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3 winter running workouts to keep fitness at the max

These workouts will keep your fitness level high even if your mileage is low

man running hard in winter

Many of us find it challenging to get out the door when the ground is covered in snow, or when the temperature dips so low we have to load up on layers. These workouts are short enough that your toes won’t get cold, but challenging enough to keep fitness at a max, even if your mileage is lower than usual.

woman running in winter

Surge sets

The short pace-pickups will keep your legs feeling peppy without overloading them.

Warm up with 10 minutes of easy running

Run pickup intervals (short, fast intervals), with each set of intervals at a slightly faster pace or effort: two x 90 seconds at 10K pace, with 90 seconds of recovery between each interval, four x 60 seconds at a slightly faster pace, with 60 seconds recovery between each interval, four x 30 seconds hard running with 30 seconds recovery between each interval, and finally four x 15 seconds at your hardest effort (with 15 seconds of recovery between each interval).

Cool down with 10 minutes of very easy running.

woman running in winter


This fartlek-style countdown workout targets endurance and boosts your ability to run on tired legs.

Warm up with an easy 20-minute run, and then run harder intervals of five, four, three, two and one minute(s), each followed by a recovery jog of the same duration.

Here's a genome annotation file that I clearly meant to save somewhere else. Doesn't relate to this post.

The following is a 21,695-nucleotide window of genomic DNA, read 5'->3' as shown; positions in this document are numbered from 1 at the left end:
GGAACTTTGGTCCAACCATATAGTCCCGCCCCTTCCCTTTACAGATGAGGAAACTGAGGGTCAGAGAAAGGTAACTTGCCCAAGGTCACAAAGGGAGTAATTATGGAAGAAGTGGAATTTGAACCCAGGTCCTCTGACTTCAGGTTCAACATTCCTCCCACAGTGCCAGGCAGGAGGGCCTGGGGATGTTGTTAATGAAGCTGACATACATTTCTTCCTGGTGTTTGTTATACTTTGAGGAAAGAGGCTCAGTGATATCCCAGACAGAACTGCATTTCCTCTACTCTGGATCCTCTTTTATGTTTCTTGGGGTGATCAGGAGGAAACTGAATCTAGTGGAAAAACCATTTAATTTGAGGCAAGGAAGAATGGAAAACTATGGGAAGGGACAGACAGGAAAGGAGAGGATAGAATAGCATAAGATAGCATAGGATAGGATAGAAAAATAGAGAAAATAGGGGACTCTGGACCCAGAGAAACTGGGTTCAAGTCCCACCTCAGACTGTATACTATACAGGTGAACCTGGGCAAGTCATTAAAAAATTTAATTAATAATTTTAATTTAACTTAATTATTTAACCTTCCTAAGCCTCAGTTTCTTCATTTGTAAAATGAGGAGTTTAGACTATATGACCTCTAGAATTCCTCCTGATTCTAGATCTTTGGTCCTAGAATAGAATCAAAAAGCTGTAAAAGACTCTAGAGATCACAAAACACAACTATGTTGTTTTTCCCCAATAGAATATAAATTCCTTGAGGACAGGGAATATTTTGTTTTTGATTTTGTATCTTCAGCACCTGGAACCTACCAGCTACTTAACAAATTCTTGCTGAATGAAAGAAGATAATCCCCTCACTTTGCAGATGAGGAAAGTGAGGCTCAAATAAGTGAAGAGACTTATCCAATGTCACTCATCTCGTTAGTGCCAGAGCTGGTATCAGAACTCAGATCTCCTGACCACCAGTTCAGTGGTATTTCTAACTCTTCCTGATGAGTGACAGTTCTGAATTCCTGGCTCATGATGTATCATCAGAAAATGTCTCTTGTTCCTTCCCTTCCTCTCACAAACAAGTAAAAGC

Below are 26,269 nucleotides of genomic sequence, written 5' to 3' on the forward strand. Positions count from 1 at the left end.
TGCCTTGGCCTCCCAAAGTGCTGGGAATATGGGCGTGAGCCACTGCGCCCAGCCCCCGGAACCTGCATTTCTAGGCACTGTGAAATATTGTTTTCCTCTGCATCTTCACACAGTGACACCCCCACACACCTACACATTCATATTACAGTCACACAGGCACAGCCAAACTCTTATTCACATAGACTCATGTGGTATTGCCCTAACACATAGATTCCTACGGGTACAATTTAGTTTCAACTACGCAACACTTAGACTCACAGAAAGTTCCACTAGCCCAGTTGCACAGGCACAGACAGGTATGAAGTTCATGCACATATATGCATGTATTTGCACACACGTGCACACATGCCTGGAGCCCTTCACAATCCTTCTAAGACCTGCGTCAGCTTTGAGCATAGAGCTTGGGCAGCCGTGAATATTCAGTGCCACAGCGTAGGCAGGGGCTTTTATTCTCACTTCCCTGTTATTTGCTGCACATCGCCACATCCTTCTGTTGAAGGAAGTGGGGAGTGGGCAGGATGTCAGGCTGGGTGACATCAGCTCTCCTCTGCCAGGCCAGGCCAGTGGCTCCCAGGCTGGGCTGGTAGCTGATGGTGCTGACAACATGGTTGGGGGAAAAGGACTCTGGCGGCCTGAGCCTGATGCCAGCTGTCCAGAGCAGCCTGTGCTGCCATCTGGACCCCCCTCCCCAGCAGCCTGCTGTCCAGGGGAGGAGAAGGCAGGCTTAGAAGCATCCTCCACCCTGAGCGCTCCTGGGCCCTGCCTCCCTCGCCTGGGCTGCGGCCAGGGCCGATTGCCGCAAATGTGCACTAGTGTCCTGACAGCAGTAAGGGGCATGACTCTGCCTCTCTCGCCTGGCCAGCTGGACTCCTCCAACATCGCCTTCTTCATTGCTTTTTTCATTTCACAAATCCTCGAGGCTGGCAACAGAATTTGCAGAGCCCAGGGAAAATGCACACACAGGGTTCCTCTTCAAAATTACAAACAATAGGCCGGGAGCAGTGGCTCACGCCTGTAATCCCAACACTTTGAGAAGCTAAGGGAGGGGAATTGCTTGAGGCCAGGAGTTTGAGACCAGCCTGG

Cool down with 20 minutes at a steady pace to finish the session.

There’s no need to focus on hitting particular paces during your intervals in this one–simply focusing on progressively picking up the pace midrun will build fatigue resistance and improve your ability to focus midrun.

Woman running in winter

One-to-one workout

This is a great simple workout, easy to tweak to make more or less challenging. Feel free to shorten your intervals to 30 seconds each, or, after you’ve mastered the one-to-one session, kick it up to two minutes on and off.

Warm up with 10 minutes of easy running.

Run one minute “on” at a faster pace, and one minute “off” at a recovery pace, repeat for 20 minutes.

Progressively increase the speed of the harder sections so that you’re running at 10K effort or pace by the end of the run.

Cool down with five-10 minutes of easy running.

Remember to follow a speed session with an easy running day or a rest day.

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